Also, your child needs to know that you’re working on the problem, so make sure that you tell your child you’ll talk to the teacher about it.
Here’s how to work with your child’s classroom teacher to stop bullying:
- Make a time to speak privately with the teacher.
- Calmly present your concerns as a joint issue for you both to deal with. For example, ‘Tyler says Sam is hitting them at lunch time, calling them names and telling the other kids not to play with them. I’d like your help to find out what’s happening and what we can do about it’.
- Discuss the problem with the teacher. Ask the teacher for information and their perspective on the situation. You could also ask for a copy of the school’s anti-bullying policies and procedures. It might also help to explain the effect that the bullying is having on your child. For example, ‘Tyler doesn’t want to go to school anymore. It takes a lot of encouragement to get them there’.
- Be assertive, not angry or accusatory. For example, ‘Yes, children do tease sometimes. But I don’t agree this was just teasing. I think it’s more serious’.
- End the meeting with a plan for how the situation will be managed. For example, ‘You’re going to talk to the other teachers about this so they can watch the children carefully in the playground at lunch time. And we’re going to talk again next week’.
- Keep in touch with the teacher.
What if your child doesn’t want you to talk with the teacher?
Your child might not want you to talk with the teacher. Your child might be embarrassed or worried that it will make the bullying worse.
It’s important to listen to your child’s concerns and see whether there’s anything you can do to help them feel less worried. For example, you might be able to make an appointment at the school at a time when other students are less likely to notice. You could also ask the teacher to make sure that the school deals with the bullying in a way that has no negative consequences for your child.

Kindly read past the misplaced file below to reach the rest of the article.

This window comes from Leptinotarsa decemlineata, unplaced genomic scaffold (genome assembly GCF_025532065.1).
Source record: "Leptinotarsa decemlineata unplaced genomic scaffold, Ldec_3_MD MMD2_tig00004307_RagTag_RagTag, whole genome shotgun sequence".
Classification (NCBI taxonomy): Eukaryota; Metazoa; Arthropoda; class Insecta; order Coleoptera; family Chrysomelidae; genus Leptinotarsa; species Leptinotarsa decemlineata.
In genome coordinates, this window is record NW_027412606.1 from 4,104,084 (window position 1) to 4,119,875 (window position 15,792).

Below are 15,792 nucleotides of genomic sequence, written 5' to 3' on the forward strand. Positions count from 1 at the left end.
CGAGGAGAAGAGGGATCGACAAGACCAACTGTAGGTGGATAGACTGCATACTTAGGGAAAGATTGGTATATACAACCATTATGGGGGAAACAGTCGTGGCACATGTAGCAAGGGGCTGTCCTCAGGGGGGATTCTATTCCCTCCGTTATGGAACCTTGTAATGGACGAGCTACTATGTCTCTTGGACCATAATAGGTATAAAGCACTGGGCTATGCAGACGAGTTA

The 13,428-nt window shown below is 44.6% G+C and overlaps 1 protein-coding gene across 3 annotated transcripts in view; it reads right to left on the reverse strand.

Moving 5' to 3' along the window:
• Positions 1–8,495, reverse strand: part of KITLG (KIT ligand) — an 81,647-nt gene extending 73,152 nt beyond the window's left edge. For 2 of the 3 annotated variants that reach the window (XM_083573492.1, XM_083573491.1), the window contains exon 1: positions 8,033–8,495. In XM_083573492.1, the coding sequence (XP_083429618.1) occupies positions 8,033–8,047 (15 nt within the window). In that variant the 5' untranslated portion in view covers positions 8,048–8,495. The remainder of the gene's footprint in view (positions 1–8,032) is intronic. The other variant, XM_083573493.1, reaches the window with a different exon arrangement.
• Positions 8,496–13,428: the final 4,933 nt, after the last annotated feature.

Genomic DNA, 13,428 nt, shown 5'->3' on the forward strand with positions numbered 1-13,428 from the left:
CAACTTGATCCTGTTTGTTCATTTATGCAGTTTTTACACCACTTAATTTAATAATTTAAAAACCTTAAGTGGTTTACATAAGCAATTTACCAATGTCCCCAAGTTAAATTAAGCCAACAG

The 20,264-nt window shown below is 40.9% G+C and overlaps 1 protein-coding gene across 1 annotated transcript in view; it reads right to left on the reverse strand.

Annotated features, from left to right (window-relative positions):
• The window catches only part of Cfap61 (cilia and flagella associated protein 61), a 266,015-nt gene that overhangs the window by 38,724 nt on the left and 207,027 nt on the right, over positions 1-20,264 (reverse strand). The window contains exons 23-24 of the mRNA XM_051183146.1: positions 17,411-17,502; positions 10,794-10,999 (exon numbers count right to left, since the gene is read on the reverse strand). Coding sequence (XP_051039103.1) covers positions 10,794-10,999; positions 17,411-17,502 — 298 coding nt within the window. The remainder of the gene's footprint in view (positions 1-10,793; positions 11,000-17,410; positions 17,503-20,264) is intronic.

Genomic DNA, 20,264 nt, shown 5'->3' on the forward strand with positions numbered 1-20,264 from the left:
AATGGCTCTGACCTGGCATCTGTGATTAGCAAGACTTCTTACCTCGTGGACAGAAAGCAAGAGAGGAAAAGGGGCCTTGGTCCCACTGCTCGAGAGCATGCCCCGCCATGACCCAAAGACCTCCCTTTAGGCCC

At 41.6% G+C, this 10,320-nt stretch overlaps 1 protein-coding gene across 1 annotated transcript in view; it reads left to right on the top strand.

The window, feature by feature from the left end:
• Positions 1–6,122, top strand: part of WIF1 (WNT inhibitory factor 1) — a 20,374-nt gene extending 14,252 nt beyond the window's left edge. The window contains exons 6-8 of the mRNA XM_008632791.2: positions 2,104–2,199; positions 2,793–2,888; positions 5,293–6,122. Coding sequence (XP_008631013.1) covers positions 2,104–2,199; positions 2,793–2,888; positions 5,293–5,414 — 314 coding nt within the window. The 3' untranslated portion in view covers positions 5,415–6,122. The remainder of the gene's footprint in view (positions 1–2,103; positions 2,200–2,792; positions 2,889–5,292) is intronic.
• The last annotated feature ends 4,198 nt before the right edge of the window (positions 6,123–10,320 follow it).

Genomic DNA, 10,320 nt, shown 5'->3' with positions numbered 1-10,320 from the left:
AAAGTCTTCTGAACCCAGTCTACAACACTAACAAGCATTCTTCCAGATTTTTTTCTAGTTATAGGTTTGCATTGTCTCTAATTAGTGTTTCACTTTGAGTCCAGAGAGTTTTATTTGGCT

In the end, you’re the best person to decide what’s in your child’s best interests, even if that means involving the teacher against your child’s wishes.
Directly contacting the child doing the bullying or the child’s parents is likely to make the situation worse. It’s always safest and most effective to work with the school (or any other organisation where bullying is happening) than to try to solve bullying on your own.
If the bullying doesn’t stop
If the bullying doesn’t stop even after you’ve spoken to the classroom teacher, it’s still safest to work through the school.
Here are further steps you can take:
- Keep a record of what happens and when. If the bullying involves physical harm or damage to your child’s property, you could also take photos. If it involves cyberbullying, take screenshots of the social media posts or text messages.
- Write a note to the classroom teacher saying that the bullying is still going on. Ask for your concern to be addressed in writing.
- Speak to the school principal.
- Ask to see the school’s grievance procedure.
- Request a meeting to discuss the matter with the school board.
- If the bullying doesn’t stop even after you take all the steps above, consider seeking further advice from your school’s regional office.
It takes time to change behaviour, so you might not see overnight results.
If the bullying behaviour is extreme, there might also be reasons to look for help outside the school system.
Support outside the school system